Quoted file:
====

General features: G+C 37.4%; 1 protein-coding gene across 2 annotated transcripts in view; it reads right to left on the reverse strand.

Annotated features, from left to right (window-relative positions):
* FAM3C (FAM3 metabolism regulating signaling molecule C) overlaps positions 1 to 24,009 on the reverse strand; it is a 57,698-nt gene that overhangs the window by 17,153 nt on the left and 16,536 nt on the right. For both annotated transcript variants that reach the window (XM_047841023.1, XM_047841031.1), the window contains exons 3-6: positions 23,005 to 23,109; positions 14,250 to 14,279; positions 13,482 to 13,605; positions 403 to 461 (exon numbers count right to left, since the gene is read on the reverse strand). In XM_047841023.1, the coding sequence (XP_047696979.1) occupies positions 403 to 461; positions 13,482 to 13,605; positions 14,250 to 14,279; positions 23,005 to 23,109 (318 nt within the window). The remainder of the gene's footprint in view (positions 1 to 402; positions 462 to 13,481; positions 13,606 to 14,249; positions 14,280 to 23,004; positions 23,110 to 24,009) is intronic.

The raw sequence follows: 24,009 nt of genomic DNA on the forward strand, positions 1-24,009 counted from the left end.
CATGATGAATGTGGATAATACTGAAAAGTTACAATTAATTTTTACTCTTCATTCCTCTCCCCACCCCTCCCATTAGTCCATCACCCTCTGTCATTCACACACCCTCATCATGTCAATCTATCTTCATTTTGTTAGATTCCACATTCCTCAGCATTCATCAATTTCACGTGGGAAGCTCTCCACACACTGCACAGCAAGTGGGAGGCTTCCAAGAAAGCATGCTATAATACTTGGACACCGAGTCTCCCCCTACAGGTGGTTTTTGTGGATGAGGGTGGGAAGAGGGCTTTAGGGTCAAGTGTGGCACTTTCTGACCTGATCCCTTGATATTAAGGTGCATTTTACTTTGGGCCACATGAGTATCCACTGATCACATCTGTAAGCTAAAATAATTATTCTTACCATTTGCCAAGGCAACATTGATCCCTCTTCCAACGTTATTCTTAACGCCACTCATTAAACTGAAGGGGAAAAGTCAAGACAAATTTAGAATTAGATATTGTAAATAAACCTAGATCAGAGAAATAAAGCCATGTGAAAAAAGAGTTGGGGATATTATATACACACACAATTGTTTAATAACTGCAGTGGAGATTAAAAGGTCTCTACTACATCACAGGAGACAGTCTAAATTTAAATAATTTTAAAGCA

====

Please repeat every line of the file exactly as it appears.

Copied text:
General features: G+C 37.4%; 1 protein-coding gene across 2 annotated transcripts in view; it reads right to left on the reverse strand.

Annotated features, from left to right (window-relative positions):
* FAM3C (FAM3 metabolism regulating signaling molecule C) overlaps positions 1 to 24,009 on the reverse strand; it is a 57,698-nt gene that overhangs the window by 17,153 nt on the left and 16,536 nt on the right. For both annotated transcript variants that reach the window (XM_047841023.1, XM_047841031.1), the window contains exons 3-6: positions 23,005 to 23,109; positions 14,250 to 14,279; positions 13,482 to 13,605; positions 403 to 461 (exon numbers count right to left, since the gene is read on the reverse strand). In XM_047841023.1, the coding sequence (XP_047696979.1) occupies positions 403 to 461; positions 13,482 to 13,605; positions 14,250 to 14,279; positions 23,005 to 23,109 (318 nt within the window). The remainder of the gene's footprint in view (positions 1 to 402; positions 462 to 13,481; positions 13,606 to 14,249; positions 14,280 to 23,004; positions 23,110 to 24,009) is intronic.

The raw sequence follows: 24,009 nt of genomic DNA on the forward strand, positions 1-24,009 counted from the left end.
CATGATGAATGTGGATAATACTGAAAAGTTACAATTAATTTTTACTCTTCATTCCTCTCCCCACCCCTCCCATTAGTCCATCACCCTCTGTCATTCACACACCCTCATCATGTCAATCTATCTTCATTTTGTTAGATTCCACATTCCTCAGCATTCATCAATTTCACGTGGGAAGCTCTCCACACACTGCACAGCAAGTGGGAGGCTTCCAAGAAAGCATGCTATAATACTTGGACACCGAGTCTCCCCCTACAGGTGGTTTTTGTGGATGAGGGTGGGAAGAGGGCTTTAGGGTCAAGTGTGGCACTTTCTGACCTGATCCCTTGATATTAAGGTGCATTTTACTTTGGGCCACATGAGTATCCACTGATCACATCTGTAAGCTAAAATAATTATTCTTACCATTTGCCAAGGCAACATTGATCCCTCTTCCAACGTTATTCTTAACGCCACTCATTAAACTGAAGGGGAAAAGTCAAGACAAATTTAGAATTAGATATTGTAAATAAACCTAGATCAGAGAAATAAAGCCATGTGAAAAAAGAGTTGGGGATATTATATACACACACAATTGTTTAATAACTGCAGTGGAGATTAAAAGGTCTCTACTACATCACAGGAGACAGTCTAAATTTAAATAATTTTAAAGCA